Questions regarding her paternity weren’t the only ones raised. She learned of family members on her mother’s side, including first and second cousins, she had never met or even heard of.
“Not only did I find out that my father wasn’t my birth father,” Hebert said, “but it turns out my maternal grandfather wasn’t my birth grandfather, either.”
“It’s an identity thing,” said Hebert, who works as a case manager for the Minnesota Department of Corrections. “Who I thought I was… I wasn’t on some level. I have this whole other family out there I know nothing about. All of a sudden, I’m erasing half of my family tree.”
Hebert, 55, grew up in St. Paul and went to Highland Park High School. She was raised Lutheran and graduated in 1997 from Bethel College in Arden Hills.
“I had a lot of friends who were Jewish, and everybody always told me I looked Jewish,” Hebert said. “I’m like, ‘I’m not Jewish. I just hang out with a lot of them.’ When I found out I was 46% Ashkenazi Jewish, I was just, like, ‘Well, that explains a lot.’ ”
Turning to the DNA Detective
Hebert, whose mother died in 2015, took another DNA test, 23andMe, and spent months building her family tree. She reached out to newly-found cousins and joined a private Facebook group called DNA NPE Friends, where NPE refers to “Not Parent Expected.”
“Finally, this weird secret started unraveling,” she said. “I found a third cousin through Facebook, and it turns out we have mutual friends. I have a first cousin who lives just a mile away. He’s practically in my back yard.”
Eventually, a friend suggested Hebert reach out to Ranum.
Ranum determined that Hebert’s biological father was either a man named Art Resnick, a professional musician living in Portland, Ore. or Resnick’s younger brother.
“I just got (Art’s) number off Whitepages.com,” Hebert said. “I had already viewed videos of him on YouTube because he was a musician… and so I already had an idea and picture of him in my head.”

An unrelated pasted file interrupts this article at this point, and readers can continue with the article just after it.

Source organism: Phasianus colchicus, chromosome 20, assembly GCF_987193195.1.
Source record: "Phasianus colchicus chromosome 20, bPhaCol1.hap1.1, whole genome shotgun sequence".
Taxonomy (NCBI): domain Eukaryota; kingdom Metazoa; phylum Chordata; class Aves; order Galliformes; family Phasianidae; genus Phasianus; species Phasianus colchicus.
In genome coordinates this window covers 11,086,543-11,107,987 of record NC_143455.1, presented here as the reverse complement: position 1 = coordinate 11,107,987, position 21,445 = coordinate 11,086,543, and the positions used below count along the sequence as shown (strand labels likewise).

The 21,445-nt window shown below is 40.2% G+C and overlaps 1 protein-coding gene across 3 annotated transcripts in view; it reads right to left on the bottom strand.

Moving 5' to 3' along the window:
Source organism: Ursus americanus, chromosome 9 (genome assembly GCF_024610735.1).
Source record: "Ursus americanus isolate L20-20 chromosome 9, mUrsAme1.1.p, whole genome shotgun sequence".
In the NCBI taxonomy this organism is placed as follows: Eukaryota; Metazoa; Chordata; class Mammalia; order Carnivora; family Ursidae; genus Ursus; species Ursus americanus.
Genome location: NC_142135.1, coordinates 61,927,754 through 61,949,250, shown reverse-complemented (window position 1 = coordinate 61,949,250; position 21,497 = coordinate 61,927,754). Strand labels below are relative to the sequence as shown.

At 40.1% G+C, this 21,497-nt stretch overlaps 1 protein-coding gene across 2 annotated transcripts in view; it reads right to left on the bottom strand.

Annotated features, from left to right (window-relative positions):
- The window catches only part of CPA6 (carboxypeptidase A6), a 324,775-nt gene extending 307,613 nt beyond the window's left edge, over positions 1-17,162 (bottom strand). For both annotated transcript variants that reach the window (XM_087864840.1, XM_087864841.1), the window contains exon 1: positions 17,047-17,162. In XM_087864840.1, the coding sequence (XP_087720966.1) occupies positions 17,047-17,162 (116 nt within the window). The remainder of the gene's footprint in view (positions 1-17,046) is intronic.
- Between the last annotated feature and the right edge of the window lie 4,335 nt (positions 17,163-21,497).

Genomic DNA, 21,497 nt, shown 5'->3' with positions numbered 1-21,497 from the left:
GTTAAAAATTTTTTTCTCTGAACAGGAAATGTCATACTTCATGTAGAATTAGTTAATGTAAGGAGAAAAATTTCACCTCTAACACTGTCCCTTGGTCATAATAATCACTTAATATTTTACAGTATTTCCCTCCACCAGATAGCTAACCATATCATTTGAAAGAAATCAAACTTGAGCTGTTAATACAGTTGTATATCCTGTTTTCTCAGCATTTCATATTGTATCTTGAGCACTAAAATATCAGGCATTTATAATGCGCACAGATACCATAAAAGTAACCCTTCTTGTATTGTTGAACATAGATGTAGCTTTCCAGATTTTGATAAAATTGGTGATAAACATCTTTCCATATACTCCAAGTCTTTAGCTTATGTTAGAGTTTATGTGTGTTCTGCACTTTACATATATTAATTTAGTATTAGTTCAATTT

She called him in October 2018.
'I think you're my dad'
“I was, like, ‘Listen, I’m trying to solve a mystery here,’ ” she said. “I said, ‘I think your parents are my grandparents.’ And he’s, like, ‘What are you saying?’ I said, ‘I think you’re my dad.’ ”
“My very first reaction was that somebody was scamming me,” said Resnick, 78. “After it turned out that it was true, I was elated, and I have been delighted ever since. That’s how I feel: I’m amazed and delighted. Having Monaie in my life gives my life more meaning.”
The two met for the first time in February, when Hebert flew to Portland for a week.
Resnick said he and Hebert have many similarities.
“The nose is the same, for sure,” he said. “We both have dark hair. She’s tall and thin, and that’s basically how I was.”
Resnick, who grew up in Minneapolis, came to Minnesota in late May to see Hebert and meet his granddaughter, Alana Wall, 19, for the first time. He is in the process of relocating to Minnesota to be closer to his newly-found family.
“He has an amazing heart, and I feel very lucky to be welcomed into his life,” Hebert said.
Breaking through family secrets
Not all of Ranum’s clients’ stories have happy endings.
“Sometimes people don’t want secrets shared,” she said. “It’s complicated. It’s not always cut and dried. People think things are so simple, but they’re not. Some (relationships) are very slow to develop. No one is perfect, and we are all human. Just know that the child isn’t at fault. They had zero say in the circumstances of their birth.”
At her clients’ request, Ranum will either call or send a detailed letter to possible relatives explaining the information she has uncovered. She recommends that her clients give their biological families time to adjust to the news and suggests they start with very basic expectations: medical history and, hopefully, a photo.
When she does make contact, she said she tries to break the news as gently as possible.